What different ways have composers used to examine the relationship between black and white Australia? Discuss with reference to two texts. From the first contact and many years after they first landed on Australian shores, the Aboriginal people have had a complex relationship with the White settlers. Some would say that it was beneficial for the primitive Aborigines as the White settlers brought many new technologies and developments which could aid the Aborigines in their practices. However, many others would strongly argue that the arrival and dominance of the Western culture ultimately led to an erosion of the Indigenous culture. Although, in today’s society, Aborigines are much better recognised and respected, before this was not the case as the Aboriginal people were seen as inferior and were discriminated against by the non-Indigenous people. This relationship has been explored by many artworks, films, books and songs and poems over many years. The book ‘Rabbits’ by Shaun Tan and John Marsden and the poem ‘Then and Now’ by Oodgeroo Noonuccal have used many visual and language techniques to outline the relationship between black and white Australia and the erosion of the Indigenous culture by the White settlers ‘The Rabbits’, a book by Shaun Tan and John Marden, published in 2000, represents the relationship between the Aboriginal people and the White settlers using various visual techniques. The idea that Aboriginal Australians suffered greatly as a result of colonisation is a major aspect of ‘The Rabbits’. The rabbits anthropomorphically represent the British while the Aborigines are portrayed as native numbats. In one double page spread the baby numbats are seen floating away from their families in white kites. This alludes to the stolen generations and white kites symbolise the white policy of assimilating the stolen children into mainstream society. Additionally, the words 'And stole children' are written across the page in what looks...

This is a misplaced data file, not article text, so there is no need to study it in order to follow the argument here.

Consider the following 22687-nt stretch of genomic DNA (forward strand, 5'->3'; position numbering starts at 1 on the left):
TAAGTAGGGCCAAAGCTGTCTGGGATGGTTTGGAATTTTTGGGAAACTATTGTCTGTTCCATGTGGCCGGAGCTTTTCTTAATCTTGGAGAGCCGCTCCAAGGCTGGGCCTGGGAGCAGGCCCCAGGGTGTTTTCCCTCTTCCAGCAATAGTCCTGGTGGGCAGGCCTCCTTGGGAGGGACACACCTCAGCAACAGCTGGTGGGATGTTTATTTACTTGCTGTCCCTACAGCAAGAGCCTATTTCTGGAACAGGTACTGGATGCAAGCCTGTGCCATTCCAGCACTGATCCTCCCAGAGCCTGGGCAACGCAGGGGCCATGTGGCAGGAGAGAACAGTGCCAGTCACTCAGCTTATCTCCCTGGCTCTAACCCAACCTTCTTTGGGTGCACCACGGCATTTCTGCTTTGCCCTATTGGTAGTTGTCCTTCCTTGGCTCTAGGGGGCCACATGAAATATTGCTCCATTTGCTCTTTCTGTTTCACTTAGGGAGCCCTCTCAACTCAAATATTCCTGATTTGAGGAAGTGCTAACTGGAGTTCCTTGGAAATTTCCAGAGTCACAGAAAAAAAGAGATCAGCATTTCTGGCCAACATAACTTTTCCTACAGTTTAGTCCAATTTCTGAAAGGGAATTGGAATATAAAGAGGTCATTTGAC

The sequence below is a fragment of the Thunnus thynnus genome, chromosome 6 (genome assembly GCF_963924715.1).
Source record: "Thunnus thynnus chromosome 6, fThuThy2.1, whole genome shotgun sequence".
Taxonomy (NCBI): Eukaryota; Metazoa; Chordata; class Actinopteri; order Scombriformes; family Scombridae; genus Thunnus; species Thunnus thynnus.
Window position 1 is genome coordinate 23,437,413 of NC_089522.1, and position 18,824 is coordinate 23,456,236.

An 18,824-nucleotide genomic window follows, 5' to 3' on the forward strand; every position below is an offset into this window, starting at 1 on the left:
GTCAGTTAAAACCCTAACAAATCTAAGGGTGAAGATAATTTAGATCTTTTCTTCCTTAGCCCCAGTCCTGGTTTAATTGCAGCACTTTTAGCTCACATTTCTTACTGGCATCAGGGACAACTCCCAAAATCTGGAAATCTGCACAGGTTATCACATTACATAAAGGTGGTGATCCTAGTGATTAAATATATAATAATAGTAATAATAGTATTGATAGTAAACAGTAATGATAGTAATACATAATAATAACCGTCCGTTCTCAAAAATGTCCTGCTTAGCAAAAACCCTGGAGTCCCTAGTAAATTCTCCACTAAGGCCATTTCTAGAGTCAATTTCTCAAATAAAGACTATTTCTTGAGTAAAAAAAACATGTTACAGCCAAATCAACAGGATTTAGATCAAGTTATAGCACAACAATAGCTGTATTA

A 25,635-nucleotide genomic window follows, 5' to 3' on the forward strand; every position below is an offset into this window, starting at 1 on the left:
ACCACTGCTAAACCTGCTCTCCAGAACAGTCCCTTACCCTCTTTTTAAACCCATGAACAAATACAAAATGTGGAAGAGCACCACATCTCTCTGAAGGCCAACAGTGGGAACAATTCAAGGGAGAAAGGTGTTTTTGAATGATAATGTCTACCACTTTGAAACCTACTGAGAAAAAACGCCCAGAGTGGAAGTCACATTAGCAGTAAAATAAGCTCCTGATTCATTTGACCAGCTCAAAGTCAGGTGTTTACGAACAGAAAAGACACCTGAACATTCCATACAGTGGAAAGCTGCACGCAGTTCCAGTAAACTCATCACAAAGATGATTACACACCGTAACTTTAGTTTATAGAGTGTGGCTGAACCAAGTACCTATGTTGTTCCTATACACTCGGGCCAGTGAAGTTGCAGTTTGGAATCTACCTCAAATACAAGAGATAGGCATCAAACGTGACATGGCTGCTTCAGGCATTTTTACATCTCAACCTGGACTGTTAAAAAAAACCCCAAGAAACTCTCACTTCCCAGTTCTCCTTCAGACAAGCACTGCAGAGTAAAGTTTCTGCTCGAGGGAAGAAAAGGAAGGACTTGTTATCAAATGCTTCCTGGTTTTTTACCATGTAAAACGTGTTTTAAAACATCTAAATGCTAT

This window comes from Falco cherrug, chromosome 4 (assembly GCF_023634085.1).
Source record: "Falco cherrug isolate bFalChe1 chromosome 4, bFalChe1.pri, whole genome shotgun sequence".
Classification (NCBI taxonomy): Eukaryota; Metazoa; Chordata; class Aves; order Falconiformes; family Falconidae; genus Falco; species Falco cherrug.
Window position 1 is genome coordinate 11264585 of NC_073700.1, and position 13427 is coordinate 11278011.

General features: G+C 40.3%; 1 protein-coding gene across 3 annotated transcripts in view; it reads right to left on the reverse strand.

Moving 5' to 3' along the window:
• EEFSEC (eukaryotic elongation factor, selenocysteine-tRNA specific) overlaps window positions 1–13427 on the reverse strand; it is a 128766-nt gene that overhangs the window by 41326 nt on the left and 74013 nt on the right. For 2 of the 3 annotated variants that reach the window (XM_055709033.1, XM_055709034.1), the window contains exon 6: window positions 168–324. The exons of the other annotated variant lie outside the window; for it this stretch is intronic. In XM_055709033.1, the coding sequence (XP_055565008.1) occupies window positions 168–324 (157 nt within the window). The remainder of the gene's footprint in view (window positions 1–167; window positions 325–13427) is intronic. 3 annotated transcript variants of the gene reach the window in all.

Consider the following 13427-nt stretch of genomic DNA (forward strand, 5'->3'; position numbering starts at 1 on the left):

Please join StudyMode to read the full document